Children's reading for pleasure falls sharply

Posted on Friday, March 19, 2021
Category: News

Children's reading for pleasure falls sharply

Research into children's reading habits during 2020 has found a steep decline in the number of children reading for pleasure since 2012 as, more than ever, children are choosing screens over books.

The research, by Nielsen Book 'Understanding the Children's Book Consumer' 2012-2020, and shared by publisher Farshore (formerly Egmont UK), shows that only 23% of 0-17s read for pleasure 'daily or nearly every day', down from 26% in 2019 and 38% in 2012.

Meanwhile, the number of children who read for pleasure 'never or rarely' has grown from 13% of children in 2012 to 20% in 2020. And while more than half (56%) of children aged eight to ten years - a key reading age - read for pleasure in 2012, that was cut to one third by 2020.

Should the decline continue, Alison David, consumer insights director at Farshore, predicts that by 2025, just 25% of children aged eight to ten years will read for pleasure daily.

The decline has also been noted among younger age groups. In 2012, 54% of 5-7s chose to read 'daily or nearly every day' for pleasure, which has declined to 31% in 2020

The proportion of 3-4-year olds who read or look at books for fun 'daily or nearly every day' has almost halved since 2012, while reading 'rarely or never' has grown from 10% to 23% over the same time period.

Projections for 2025

By projecting the hitherto average decline in daily reading forward for a further 5 years, we can see what may happen: fewer than 5% of pre-schoolers would engage with books independently on a regular basis by 2025. This highlights the importance of reading aloud to young children: since children this age can't read, they rely on parents or other adults to help them discover and access books.

David points to three key blocks to children developing an interest in reading:

1)  Screen time with children's leisure interests dominated by screen-based entertainment. Time spent online has been growing rapidly and in 2020 during lockdown it leapt ahead, for 5-10-year olds, in particular. Some 69% of 0-17 year olds prefer screens over books, and 32% of four to five year olds would choose a screen ahead of a book.

The ubiquity of devices means spare moments are easily and compulsively filled with screens. Available time to read is vastly reduced and needs to be consciously created in a day.

2)   The second reason thought to be behind the decline in children's reading for pleasure is that children are not being read to often enough by their parents or at school, although research shows that being read to regularly is the most effective way to encourage a child to read for pleasure independently. Publisher Farshore is now campaigning for daily storytime in schools.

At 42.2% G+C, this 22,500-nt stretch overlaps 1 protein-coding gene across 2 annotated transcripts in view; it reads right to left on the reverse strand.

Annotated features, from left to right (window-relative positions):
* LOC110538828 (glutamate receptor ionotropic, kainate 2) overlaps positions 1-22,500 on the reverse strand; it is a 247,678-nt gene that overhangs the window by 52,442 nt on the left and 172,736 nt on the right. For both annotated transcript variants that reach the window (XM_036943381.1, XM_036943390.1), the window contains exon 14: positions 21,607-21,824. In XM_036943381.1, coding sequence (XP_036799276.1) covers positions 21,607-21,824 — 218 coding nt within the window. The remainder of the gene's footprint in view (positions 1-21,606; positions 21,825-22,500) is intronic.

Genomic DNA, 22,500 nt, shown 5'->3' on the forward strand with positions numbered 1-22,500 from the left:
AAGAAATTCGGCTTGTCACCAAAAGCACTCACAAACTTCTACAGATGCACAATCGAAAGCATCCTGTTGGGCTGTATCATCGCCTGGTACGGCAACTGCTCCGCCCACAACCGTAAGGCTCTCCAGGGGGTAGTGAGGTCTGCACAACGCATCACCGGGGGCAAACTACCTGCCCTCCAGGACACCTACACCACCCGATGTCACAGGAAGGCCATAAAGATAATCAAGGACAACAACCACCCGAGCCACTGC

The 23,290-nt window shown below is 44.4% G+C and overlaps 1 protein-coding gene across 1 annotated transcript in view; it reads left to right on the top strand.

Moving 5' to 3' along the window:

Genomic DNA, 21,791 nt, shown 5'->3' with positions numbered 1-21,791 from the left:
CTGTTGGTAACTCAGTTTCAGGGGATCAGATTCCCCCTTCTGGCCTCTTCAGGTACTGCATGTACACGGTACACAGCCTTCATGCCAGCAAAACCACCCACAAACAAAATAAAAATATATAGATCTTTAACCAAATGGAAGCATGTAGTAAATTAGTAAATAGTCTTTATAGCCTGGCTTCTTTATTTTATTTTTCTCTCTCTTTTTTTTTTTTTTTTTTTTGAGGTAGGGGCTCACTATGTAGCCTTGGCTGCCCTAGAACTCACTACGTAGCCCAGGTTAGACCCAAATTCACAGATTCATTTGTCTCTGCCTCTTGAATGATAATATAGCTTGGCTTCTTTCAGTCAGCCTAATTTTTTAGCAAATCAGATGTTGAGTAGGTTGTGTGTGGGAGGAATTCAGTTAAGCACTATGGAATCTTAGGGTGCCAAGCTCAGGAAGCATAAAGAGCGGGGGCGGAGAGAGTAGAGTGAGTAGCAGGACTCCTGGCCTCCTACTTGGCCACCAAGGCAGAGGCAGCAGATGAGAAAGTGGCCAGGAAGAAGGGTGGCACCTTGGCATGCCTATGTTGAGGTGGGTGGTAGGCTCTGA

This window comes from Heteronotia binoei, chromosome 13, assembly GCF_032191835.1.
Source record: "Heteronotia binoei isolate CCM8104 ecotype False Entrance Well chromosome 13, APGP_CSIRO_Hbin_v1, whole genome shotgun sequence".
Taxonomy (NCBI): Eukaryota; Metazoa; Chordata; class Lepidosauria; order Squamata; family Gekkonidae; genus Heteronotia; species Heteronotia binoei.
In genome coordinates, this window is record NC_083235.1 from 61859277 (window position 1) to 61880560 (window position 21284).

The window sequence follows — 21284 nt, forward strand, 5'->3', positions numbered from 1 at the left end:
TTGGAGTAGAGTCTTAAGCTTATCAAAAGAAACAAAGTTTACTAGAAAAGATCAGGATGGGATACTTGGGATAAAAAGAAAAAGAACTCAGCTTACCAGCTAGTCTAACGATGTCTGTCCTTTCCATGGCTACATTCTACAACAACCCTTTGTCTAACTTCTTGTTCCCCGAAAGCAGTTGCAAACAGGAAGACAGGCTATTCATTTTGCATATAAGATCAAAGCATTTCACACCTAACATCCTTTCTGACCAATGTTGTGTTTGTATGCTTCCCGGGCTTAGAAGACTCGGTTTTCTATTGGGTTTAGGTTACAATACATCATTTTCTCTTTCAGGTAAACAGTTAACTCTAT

3)  And finally, 'reading for pleasure' is being confused with 'literacy' by many parents at home who commonly don't realise that the more it's pushed as a school subject, the less likely a child is to choose to do it. In the school environment, the national curriculum focuses on reading skills above reading pleasure. However, when pleasure drives reading, children achieve more.

Children are helped to love reading by three key things:

1. Being read to, which helps them experience the pleasure and results in them wanting more of it.

2. Having wide choice of reading materials.

3. Having free choice: through making their own book choices, children have an intent to read.

Among parents, the drive to encouraging children to read more would include:
- a reduction in screen time
- including reading as part of their routine
- and they point to the need for 'more interesting books', including better representation and inclusion. Farshore believes that better representation and inclusion will in itself make books, both fact and fiction, more interesting and engaging to children from diverse backgrounds.

The figures suggesting a decline in reading for pleasure were played out in how many books were sold during 2020. While the overall market rose in 2020, that was uniquely down to the covid environment and parents buying books to support children's educational needs. While children's fiction has always been the biggest seller, when you strip out the sales of the new Stephenie Meyer (Midnight Sun, Twilight series) and the Hunger Games prequel (The Ballad of Songbirds and Snakes, Suzanne Collins), children's fiction sales actually declined in 2020.

Children's reading for pleasure is under huge pressure, and it's up to families and schools to try to halt the decline - and to try to begin to reverse it.